Michael Byers grew up in the Pacific Northwest, and the stories in The Coast of Good Intentions
evoke that region's cloudy and caffeinated landscape with impressive ease. He gives each location the particularity of a fingerprint: "The alders were in full leaf," Byers writes in a typical bit of Sensurround prose, "and the cranberry bog was a deep russet now in the middle of the summer. Down at the end of the road another little house sat, abandoned, its door gaping open as if to breathe, a tree growing through the windows. Somewhere we could hear a tractor. The ocean was a mile away, across the highway, invisible, but I could smell it, the salty air." Yet the author never indulges in merely bucolic scene-painting. Instead, he explores how the landscape shapes his characters, who seem alternately depressed and comforted by the perpetual sight of thunderheads "piling themselves against the Olympics, like gray balloons against a ceiling." What's more, Byers has a wonderful touch when it come to rendering the middle ground of happiness. In stories like "Shipmates Down Under" and "In Spain, One Thousand and Three," his protagonists seem to stagger under their allotments of disappointment--and remain surprisingly and persuasively alive to possibility. This would be a impressive debut for a late-blooming, middle-aged master. Coming from a 28-year-old, it's an astonishing performance, which makes the word precocious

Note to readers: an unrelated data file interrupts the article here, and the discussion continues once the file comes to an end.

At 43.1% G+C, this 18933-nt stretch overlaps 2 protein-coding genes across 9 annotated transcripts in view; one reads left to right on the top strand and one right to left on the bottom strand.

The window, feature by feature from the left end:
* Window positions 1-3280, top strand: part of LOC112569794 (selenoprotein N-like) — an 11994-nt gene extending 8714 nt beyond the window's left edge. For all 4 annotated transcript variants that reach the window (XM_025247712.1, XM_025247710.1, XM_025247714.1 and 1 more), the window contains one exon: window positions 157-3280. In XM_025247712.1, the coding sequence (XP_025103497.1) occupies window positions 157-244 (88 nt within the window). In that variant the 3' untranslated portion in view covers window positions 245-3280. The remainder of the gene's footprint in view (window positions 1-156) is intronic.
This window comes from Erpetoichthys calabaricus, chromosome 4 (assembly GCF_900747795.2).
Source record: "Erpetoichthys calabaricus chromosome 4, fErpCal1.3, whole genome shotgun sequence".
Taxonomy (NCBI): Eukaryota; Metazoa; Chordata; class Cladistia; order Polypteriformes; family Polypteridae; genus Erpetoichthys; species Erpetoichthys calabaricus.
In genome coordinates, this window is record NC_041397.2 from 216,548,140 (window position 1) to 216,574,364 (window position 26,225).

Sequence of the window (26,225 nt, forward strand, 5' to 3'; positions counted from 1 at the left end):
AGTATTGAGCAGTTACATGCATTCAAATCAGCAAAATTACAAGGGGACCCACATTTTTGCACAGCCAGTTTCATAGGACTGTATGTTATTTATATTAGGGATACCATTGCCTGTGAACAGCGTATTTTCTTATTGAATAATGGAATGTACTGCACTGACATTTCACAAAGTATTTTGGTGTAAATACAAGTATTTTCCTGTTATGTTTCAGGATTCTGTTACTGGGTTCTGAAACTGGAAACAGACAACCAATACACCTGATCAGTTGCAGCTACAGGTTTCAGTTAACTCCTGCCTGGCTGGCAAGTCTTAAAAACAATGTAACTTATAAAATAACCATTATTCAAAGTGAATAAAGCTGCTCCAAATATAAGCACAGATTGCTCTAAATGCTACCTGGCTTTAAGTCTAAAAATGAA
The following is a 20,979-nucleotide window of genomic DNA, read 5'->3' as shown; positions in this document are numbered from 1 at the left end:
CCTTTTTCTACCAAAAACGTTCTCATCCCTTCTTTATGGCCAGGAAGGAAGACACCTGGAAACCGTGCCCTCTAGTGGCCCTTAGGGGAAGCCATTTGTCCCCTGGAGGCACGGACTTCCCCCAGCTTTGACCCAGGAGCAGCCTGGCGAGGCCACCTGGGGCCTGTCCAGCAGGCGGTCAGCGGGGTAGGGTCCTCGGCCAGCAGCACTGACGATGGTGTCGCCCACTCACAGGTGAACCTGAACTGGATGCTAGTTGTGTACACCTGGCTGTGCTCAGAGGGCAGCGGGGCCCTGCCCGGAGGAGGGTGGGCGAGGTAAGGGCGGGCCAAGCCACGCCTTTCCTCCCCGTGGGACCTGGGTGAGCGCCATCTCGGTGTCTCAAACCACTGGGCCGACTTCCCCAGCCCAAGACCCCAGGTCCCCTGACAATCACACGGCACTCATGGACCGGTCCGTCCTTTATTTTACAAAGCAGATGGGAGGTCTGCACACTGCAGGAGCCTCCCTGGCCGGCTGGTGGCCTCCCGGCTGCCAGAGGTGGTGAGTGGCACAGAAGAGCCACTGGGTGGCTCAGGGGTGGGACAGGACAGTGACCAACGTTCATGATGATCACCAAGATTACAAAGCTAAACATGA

sound limp and irrelevant.
In the first sentence of the first story of this astonishing debut collection, Byers asserts, almost as a statement of faith, that our lives are slowly improving. The stories--set in the Pacific Northwest and dealing with men and women, young and old, in a variety of occupations and circumstances--mostly bear out that assertion. Of course, the damaged lives that Byers describes have plenty of room for improvement. A programmer of computer games cannot escape the maze of his own debilitating emotions following the death of his wife. A geology teacher can't let loose of the wife who deserted him. A young girl, abandoned by her mother, won't even try to connect with her new acquaintances. Yet all of these people progress slowly, haltingly, through small but authentic epiphanies, toward better lives, or at least toward an appreciation and acceptance of the lives they have. These powerfully affecting stories are wise and true, and they should not be missed. Dennis Dodge